I worked in the PR world with some of the heavy hitters of modern industry for four years, with some of the biggest companies in the world; AT&T, Apple, Microsoft, Motorola and Boeing to name a few. Before someone calls my BS on this, there were people in each company I was on a first name basis with and spoke to daily for years. I'm simply painting a picture here for people to illustrate a point that I've worked with huge corporations in a public relations and investor relations setting and know how the big dogs do business.

Keep reading.

 

 

Zuffa's past acquisitions do not come across like anything a major sports league has done. The PRIDE acquisition did not create what the NFL created when it merged with the AFL in 1966, nor will the Strikeforce acquisition. What Zuffa does is corporate expansion, plain and simple. You acquire a company, let it maintain until you figure out what you want to do with it, and then gut it, take what you need and discard the rest. The WFA, Affliction, IFL, WEC, look at what happened to all of those promotions. The WEC continued on as long as they had a TV deal, when it came time to negotiate, the UFC, the 'top brand' took the TV deal, gave WEC an expiration date and gutted the company.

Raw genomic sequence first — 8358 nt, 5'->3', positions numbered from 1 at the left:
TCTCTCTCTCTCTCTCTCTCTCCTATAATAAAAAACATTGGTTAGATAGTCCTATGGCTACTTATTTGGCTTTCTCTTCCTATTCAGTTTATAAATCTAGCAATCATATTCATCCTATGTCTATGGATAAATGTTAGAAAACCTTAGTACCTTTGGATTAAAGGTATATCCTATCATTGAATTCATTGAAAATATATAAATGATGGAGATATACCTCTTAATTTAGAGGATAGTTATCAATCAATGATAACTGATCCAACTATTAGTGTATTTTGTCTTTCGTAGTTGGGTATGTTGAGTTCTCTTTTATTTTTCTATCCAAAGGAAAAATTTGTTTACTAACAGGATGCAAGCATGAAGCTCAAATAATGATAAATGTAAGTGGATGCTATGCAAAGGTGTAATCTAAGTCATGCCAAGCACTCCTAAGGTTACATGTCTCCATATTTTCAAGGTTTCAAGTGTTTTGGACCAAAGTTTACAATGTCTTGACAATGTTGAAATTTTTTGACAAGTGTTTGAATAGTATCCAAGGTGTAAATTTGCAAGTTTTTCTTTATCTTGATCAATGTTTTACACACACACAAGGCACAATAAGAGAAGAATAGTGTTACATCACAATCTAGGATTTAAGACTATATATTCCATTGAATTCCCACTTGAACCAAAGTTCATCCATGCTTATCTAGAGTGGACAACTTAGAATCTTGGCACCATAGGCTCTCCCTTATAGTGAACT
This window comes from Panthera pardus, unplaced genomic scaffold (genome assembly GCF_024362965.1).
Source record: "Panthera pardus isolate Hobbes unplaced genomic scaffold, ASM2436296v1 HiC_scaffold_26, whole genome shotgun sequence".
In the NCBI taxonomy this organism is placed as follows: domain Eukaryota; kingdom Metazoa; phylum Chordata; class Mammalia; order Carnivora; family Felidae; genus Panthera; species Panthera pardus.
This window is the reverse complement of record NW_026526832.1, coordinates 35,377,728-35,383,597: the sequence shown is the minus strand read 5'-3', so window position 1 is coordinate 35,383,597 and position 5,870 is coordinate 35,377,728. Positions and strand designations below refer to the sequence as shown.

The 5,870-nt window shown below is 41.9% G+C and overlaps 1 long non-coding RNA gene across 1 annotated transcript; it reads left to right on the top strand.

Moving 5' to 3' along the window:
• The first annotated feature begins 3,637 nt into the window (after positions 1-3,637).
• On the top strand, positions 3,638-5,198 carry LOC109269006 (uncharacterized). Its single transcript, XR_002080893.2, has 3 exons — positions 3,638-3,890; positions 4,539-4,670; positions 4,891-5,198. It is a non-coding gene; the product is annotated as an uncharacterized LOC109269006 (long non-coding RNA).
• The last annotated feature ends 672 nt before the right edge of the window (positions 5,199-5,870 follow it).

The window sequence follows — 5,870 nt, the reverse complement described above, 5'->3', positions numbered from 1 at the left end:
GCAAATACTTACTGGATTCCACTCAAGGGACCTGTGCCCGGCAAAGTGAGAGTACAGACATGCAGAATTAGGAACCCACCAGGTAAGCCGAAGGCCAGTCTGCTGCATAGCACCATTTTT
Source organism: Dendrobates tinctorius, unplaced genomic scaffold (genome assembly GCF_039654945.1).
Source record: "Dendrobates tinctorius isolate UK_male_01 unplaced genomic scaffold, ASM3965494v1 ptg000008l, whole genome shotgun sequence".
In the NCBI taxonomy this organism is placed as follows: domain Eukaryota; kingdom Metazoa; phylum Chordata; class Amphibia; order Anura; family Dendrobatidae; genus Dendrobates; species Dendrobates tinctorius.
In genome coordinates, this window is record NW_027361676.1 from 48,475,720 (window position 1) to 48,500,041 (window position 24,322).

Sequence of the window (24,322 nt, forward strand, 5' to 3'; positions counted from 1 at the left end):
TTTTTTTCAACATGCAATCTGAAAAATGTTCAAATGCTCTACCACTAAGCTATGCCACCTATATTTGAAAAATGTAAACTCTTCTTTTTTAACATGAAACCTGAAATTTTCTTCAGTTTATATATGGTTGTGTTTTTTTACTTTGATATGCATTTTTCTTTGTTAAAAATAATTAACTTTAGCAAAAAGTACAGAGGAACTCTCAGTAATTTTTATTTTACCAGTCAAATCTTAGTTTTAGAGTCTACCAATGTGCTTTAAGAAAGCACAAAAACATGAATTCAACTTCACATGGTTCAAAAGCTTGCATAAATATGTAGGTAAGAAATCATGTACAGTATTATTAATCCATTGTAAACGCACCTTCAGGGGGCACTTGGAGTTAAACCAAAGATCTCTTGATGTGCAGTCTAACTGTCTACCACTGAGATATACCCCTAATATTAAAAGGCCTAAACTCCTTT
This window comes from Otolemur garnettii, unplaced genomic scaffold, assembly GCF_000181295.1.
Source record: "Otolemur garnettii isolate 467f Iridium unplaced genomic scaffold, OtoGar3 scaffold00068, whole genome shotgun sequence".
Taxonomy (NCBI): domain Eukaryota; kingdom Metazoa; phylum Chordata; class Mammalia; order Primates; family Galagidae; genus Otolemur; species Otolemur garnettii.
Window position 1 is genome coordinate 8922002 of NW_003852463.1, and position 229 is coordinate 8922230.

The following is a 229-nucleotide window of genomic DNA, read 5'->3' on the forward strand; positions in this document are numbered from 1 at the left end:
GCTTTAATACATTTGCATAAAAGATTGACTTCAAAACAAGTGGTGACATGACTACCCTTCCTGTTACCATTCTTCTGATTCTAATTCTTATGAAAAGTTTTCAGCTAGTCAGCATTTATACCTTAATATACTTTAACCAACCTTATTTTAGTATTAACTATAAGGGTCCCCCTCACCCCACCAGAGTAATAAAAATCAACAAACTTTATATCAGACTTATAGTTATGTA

I've seen many people mention the WEC as a reason why Strikeforce won't be gutted, but the truth is, it was an experiment. Zuffa wanted to see if they could promote a second brand and make it popular. They couldn't. Fighters in the WEC were making less money, getting less exposure and begging to be taken on in the UFC. Strikeforce has two things going for it; television deals and a functioning infrastructure. The cream of the crop in the business will be taken into the fold while the rest are cut loose, and when the television deals are up do not expect Zuffa to negotiate new contracts. Dana White has made it clear that he does not like the idea of working with CBS or Showtime unless Zuffa is in complete control of the programming, and neither network is a fan of that. If they could come to terms, do not expect a 'lesser brand' to be given prime real estate instead of the 'big boys.'

In my opinion, that is when Strikeforce will be gutted. Zuffa knows that the UFC brand sells, not the sport of MMA. MMA on its own does OK, but the UFC name is what elevates a MMA show from popular to mainstream.

This creates a monopoly and leaves fighters with no viable options, nowhere to go. When Zuffa bought PRIDE, the company itself was able to splinter and create new promotions; World Victory Road and Real Entertainment, which promoted with FEG to create DREAM. At the time, the fighters who didn't want to work for Zuffa had an option, but Japan is in complete disarray right now and UFC just purchased its only viable competitor in the United States, if not the world. They already have a bloated roster that needs to be trimmed and have all of the infrastructure that they need. This was an asset purchase, another notch in Dana White's bed post and if you truly believe that this is a good for the fighting world, I implore you to convince me.